Lost but not forgotten


This report from UK think tank the Centre for Social Justice looks at the reality of severe absence in schools post-lockdown.

Covid-19 has wreaked havoc in our schools. Young people’s life chances have been laid to waste by successive school shutdowns and interruptions to their learning. The damage caused by lockdowns could not be clearer than in the case of school attendance: the pandemic has given rise to a generation of ghost children. In 2021, the Centre for Social Justice (CSJ) reported that 100,000 kids have almost entirely disappeared from education since schools returned last year. Robert Halfon, Chair of the House of Commons Education Committee said ‘the existence of these so called “ghost children” is nothing short of a national disaster.’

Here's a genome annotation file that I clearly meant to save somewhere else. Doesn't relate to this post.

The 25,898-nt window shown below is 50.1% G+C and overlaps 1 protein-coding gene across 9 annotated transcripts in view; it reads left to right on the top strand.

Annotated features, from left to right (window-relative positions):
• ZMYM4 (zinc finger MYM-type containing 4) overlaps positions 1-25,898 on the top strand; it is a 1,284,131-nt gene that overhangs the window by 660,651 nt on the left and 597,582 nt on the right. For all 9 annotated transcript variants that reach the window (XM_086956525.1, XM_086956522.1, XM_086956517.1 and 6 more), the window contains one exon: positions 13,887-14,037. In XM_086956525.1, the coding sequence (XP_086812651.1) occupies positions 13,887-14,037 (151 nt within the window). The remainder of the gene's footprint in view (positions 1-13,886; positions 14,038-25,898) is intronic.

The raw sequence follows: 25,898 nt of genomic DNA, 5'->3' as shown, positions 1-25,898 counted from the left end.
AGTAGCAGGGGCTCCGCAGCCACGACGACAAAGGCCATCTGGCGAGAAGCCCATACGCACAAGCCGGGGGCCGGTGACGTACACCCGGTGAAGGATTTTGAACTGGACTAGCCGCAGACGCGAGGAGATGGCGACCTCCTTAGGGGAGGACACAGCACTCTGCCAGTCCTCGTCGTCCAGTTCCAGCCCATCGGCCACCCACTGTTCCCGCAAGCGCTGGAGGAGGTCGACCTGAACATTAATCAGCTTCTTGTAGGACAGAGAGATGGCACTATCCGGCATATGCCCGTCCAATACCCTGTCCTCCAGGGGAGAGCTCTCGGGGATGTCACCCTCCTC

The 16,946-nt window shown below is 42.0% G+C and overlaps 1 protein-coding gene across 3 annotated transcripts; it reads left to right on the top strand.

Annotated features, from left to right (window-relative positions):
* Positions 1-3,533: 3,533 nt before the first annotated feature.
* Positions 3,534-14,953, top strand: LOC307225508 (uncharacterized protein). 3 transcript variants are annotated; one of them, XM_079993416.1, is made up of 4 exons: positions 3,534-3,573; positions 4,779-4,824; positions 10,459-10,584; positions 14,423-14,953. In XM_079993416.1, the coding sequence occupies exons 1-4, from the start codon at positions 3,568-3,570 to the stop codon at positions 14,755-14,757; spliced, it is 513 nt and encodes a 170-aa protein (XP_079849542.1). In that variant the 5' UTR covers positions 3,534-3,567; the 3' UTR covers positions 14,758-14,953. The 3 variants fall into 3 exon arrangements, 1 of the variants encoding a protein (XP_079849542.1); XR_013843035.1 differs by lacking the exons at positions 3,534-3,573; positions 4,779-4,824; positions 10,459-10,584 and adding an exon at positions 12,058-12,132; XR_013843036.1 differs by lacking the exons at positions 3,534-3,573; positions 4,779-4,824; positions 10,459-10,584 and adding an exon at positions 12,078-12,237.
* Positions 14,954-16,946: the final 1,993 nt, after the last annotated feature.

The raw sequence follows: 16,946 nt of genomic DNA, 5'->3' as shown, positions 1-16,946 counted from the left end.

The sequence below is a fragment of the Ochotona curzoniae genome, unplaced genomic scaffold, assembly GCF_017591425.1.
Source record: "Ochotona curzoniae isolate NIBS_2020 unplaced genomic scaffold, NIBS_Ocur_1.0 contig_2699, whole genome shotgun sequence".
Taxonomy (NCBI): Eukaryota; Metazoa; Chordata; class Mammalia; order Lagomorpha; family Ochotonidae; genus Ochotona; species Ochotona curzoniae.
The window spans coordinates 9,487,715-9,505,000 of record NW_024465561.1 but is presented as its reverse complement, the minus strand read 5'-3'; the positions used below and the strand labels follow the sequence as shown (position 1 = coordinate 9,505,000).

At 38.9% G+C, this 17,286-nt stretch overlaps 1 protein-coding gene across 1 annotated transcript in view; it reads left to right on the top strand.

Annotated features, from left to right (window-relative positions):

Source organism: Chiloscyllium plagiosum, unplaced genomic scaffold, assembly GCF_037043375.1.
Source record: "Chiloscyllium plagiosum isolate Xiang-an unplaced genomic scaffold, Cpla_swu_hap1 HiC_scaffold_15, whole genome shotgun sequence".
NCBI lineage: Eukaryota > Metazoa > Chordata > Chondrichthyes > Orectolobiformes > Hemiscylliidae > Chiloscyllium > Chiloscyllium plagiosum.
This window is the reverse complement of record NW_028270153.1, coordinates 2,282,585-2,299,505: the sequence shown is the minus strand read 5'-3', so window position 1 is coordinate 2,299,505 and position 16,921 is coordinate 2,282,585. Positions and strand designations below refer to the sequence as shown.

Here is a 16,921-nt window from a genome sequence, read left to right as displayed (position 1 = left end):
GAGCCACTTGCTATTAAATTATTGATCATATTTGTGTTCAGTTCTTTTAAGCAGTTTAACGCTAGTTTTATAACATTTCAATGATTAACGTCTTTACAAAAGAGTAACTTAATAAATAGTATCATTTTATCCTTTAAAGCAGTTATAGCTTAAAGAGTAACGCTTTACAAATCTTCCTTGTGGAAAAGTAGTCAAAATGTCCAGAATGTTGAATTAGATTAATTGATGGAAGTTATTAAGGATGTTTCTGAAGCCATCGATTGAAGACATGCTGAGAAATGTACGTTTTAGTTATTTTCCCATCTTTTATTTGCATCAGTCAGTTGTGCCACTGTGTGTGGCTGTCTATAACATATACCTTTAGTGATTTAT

Attendance is the most basic education requirement: it is the first and most important rung on the ladder of opportunity. This report lays bare the scale of the problem. Severe absence has spread through our school system like wildfire: nearly 800 schools have an entire class-worth of ghost children. In half of all local authorities over 500 children are severely absent. These children are some of our most vulnerable. 1-in-10 of all identified ghost children had a social, emotional, and mental health need. Schools with the most disadvantaged intakes were 10 times as likely to have a whole class worth of severely absent pupils in Autumn 2020, compared to schools with the most affluent intakes. Children who were eligible for free school meals were over three times more likely to be severely absent.

 

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